For oil companies in the Middle East, the past 18 months has been a bumpy ride. When crude oil prices peaked at $147 a barrel in July 2008, national oil companies (NOCs) around the region postponed some of their largest projects.
Engineering and construction firms were hit by the twin nightmare of rising prices and scarce labour. While the problems were most serious for engineering, procurement and construction awards, oil companies seeking to fast-track feasibility and design studies on new projects were also hamstrung by the lack of available major engineering companies.
GCC countries have been bringing in different models in response to changing market conditions. In-house engineering deals have become more common in the region over the past few years, particularly in Kuwait and Oman, as a way for oil companies to commission studies without going through a formal tendering process for each new project.
Even the world’s largest oil company, Saudi Aramco, has embraced the ‘on-call’ model by asking five engineering contractors to share its day-to-day feasibility work.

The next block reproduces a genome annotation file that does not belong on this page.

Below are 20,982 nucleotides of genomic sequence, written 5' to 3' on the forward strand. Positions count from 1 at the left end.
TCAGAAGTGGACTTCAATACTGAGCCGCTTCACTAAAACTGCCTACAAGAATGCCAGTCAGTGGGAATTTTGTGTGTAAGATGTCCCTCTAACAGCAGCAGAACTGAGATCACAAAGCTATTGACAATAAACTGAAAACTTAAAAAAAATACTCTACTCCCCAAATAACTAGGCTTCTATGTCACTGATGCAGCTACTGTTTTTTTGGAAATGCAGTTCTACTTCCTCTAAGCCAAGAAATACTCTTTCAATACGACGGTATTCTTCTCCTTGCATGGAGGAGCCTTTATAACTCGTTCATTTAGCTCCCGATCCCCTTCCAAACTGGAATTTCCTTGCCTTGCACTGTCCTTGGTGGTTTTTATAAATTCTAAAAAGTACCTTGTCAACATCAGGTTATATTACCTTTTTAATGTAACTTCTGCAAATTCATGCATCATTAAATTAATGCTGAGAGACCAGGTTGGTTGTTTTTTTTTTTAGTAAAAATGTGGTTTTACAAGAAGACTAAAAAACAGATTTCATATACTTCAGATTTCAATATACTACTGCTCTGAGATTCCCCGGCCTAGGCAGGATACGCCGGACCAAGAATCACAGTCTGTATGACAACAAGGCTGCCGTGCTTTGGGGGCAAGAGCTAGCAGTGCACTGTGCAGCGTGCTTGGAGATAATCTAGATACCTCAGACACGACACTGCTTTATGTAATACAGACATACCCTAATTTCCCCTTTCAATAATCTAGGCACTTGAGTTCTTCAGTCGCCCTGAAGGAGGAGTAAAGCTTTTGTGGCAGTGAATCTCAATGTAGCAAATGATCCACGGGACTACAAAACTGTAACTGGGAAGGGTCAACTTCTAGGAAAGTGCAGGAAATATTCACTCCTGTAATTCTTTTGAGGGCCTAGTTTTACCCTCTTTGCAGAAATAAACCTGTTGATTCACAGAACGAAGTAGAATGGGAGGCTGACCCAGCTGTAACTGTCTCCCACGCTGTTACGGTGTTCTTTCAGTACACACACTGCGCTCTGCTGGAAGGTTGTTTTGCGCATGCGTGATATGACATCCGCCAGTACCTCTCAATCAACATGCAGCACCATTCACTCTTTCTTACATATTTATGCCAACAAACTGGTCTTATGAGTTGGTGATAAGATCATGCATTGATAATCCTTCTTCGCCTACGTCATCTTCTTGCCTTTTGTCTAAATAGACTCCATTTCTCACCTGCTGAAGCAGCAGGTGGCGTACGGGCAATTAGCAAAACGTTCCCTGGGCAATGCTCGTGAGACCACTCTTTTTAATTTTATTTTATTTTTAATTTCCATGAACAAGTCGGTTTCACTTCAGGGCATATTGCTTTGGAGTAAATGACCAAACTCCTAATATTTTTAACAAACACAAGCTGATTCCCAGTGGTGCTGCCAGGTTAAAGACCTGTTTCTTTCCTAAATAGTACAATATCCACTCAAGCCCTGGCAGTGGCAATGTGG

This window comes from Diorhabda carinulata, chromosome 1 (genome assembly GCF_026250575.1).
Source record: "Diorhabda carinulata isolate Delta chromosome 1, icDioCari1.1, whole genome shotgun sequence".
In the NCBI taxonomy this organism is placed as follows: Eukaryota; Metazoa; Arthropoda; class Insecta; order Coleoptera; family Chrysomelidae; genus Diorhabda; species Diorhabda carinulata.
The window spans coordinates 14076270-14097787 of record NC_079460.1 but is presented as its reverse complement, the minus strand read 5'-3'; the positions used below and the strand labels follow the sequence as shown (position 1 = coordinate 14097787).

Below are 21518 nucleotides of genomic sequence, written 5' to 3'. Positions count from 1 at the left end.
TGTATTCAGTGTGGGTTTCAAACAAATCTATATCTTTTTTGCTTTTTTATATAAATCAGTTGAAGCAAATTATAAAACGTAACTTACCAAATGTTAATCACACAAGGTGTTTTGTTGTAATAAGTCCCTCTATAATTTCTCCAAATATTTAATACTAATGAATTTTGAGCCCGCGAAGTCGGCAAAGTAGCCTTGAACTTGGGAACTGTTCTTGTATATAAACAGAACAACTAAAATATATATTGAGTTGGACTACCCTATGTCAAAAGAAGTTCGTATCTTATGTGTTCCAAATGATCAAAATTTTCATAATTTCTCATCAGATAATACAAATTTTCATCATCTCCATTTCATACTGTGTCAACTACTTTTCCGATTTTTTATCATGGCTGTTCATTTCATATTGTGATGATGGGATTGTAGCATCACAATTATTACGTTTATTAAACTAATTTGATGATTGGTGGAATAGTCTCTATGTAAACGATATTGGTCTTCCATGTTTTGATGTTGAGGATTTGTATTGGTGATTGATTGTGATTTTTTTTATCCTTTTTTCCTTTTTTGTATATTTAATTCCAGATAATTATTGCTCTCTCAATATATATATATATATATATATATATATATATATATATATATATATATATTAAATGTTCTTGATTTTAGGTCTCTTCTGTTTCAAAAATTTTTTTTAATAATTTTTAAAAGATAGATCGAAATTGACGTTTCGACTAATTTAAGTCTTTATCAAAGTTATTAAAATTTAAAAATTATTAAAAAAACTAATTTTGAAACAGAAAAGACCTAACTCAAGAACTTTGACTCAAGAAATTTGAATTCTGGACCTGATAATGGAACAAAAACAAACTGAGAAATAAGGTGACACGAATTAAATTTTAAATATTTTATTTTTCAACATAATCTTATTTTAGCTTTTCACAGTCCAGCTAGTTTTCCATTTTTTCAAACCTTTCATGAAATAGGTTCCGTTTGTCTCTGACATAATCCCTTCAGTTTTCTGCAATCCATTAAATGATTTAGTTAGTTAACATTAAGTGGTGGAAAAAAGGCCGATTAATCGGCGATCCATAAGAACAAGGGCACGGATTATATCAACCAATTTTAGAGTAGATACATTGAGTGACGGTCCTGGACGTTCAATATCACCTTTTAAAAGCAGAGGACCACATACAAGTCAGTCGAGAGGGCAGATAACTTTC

Qatar has now lured international contrac-tors into in-house deals too. By bringing Technip, WorleyParsons and Petrofac on board, Qatar Petroleum has guaranteed it will have contractors available for all its schemes, and avoided the need to separately tender contracts for individual projects.
Qatar’s decision to hire established contractors to work across all of its facilities is a nod to the supply problems that have hit the state over the past five years.
Seeking outside help to smooth the engineering process is the right path for Qatar and other Gulf states as they learn a valuable lesson from an extraordinary period of project activity.